Socratic Questioning for Self Discovery and Problem-Solving
6 Questions that simplify life!
This essay is an overlap of two practices that I value the most in my life—self-talk and questioning. I value self-talk because, in this fast-paced life, it helps you to reconnect with yourself. It is important to have a look inside the person you are, question your motives, and understand where the flow of life is taking you.
Talking about questions—I believe every step toward clarity in life demands you to be a curious questioner.
The ability to question is the genesis chamber of wisdom. Questions, as I see them, are little packets of curiosity.
Ask, because you cannot have answers to questions that you never asked. Pursue questions in your life and their answers will subsequently open themselves.
The reason why I admire the practice of Socratic Questioning is that it seeds both—the ability to ask the right questions and self-talk.
What is Socratic Questioning?
Many of us fail to recognize questioning as a skill. But Socrates did. He believed that the disciplined practice of thoughtful questioning enables scholars/students to examine ideas and to be able to identify the validity of those ideas.
Socratic Questioning is a form of disciplined questioning that one can use to pursue an idea or a thought in many directions and for various purposes.
It can be used to explore complex ideas, to reach the epicenter of issues and problems, to uncover biases and assumptions, and to re-evaluate your personal values. Socratic Questioning serves as a window for a subject of study.
The Six Socratic Questions
In this section of my essay, I will explain all the six questions taking into consideration a common problem as an example we all can relate to—
the urge to be more successful?
Here’s a list of 6 types of Socratic Questions that give you ultimate clarity in times of uncertainty, sharpen your brain, and make you a better critical thinker.
1. Questions for clarification
You should ask questions for clarification to understand the definition of key terms and the implication of what is being said.
Example: What is success? Why do I want to be more successful?
2. Questions that probe assumptions
Every argument is based on some assumptions or facts. This type of question digs a step further to investigate those underlying assumptions.
Example: Is success a single, measurable entity? Am I really not successful enough?
3. Questions that probe reasons and evidence
This type of question gains information either by supporting or refuting claims and assumptions of the problem.
Example: Who is an example of someone more successful than me? How did that person become successful?
4. Questions about viewpoint and perspectives
In this type of question, you challenge your current perspective and change your viewpoint to understand the other side of the problem.
Example: Are there any other ways to measure success? How do other people view me? What if I am actually more successful than the people I compare myself to?
5. Questions that probe implications and consequences
This type of question tries to shed light on the outcomes of the actions that you will take to deal with the initial problem.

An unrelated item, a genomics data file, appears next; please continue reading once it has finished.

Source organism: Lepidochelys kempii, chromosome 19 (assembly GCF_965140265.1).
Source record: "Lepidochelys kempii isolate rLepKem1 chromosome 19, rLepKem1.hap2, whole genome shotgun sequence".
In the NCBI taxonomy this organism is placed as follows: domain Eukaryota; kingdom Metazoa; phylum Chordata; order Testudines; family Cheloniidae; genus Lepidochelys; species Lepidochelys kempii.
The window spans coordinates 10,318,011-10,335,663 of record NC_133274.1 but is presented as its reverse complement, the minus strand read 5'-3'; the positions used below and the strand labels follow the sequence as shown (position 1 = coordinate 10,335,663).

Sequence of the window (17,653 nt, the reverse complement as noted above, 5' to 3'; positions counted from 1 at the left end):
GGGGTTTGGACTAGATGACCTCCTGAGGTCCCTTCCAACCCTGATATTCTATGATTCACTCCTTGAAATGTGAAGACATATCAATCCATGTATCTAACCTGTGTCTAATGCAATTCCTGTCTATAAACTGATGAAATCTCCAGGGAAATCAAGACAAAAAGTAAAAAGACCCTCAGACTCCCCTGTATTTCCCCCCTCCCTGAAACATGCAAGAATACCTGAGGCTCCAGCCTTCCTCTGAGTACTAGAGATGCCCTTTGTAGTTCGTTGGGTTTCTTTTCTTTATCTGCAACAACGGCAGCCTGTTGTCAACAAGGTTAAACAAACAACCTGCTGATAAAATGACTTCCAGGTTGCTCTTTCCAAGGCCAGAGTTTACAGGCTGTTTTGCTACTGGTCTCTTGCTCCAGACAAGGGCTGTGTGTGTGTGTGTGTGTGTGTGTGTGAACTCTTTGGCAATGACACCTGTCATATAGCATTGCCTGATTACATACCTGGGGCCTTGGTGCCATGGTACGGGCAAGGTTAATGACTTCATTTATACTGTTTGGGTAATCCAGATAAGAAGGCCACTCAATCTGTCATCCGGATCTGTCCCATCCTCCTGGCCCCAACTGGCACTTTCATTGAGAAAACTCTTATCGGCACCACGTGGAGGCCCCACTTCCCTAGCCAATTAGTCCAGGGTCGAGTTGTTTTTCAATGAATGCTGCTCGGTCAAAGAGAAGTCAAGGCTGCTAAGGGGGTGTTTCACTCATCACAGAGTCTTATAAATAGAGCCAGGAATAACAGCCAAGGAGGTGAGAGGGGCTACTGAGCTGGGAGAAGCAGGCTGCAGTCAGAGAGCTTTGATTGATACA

Example: What will I have to give up to reach my definition of success? Whose life will be made better by my success? Whose life will be made worse? How will people view me if I become more successful? What will happen if I fail?
6. Questions about question
Lastly, you challenge the grounds of your initial question— trying to unravel the reason that stimulated to think about that problem in the first place.
Example: Why did I ask this question? Why is the answer important? How can I apply the answer to this question to my life?
Whenever a situation in life starts to trouble you, don’t run. Sit in silence and ask these questions to yourself. The above list is not a template for your thinking flowchart. It is to show you what in-depth self-talk looks like. There is no order or procedure—you don’t have to answer all these questions every time, sometimes answering a few will do the job. Neither do you need to follow any sequence—you can even start with the last question.
Apart from being a tool for self-exploration, Socratic questioning is widely used by teachers, where they try to induce a “productive discomfort”, not panic and intimidation among their students.
It is also a popular practice among psychologists and therapists. Socratic questioning is a key therapeutic strategy in cognitive behavioral therapy (CBT) for depression.
Here’s a study that claims that the use of Socratic questioning predicted greater session-to-session symptom improvement across the early sessions of CBT.
Socratic questioning, also makes you a more understanding person. Your friends will find it helpful to have a conversation with you.
In my opinion, Socratic Questioning is a systematic way to have a better understanding of yourself, to have more empathy toward others, and to improve your critical thinking ability. It is a precious tool that Greek philosophy has gifted us.
Ask! There’s a lot that you don’t know—about yourself and the world.
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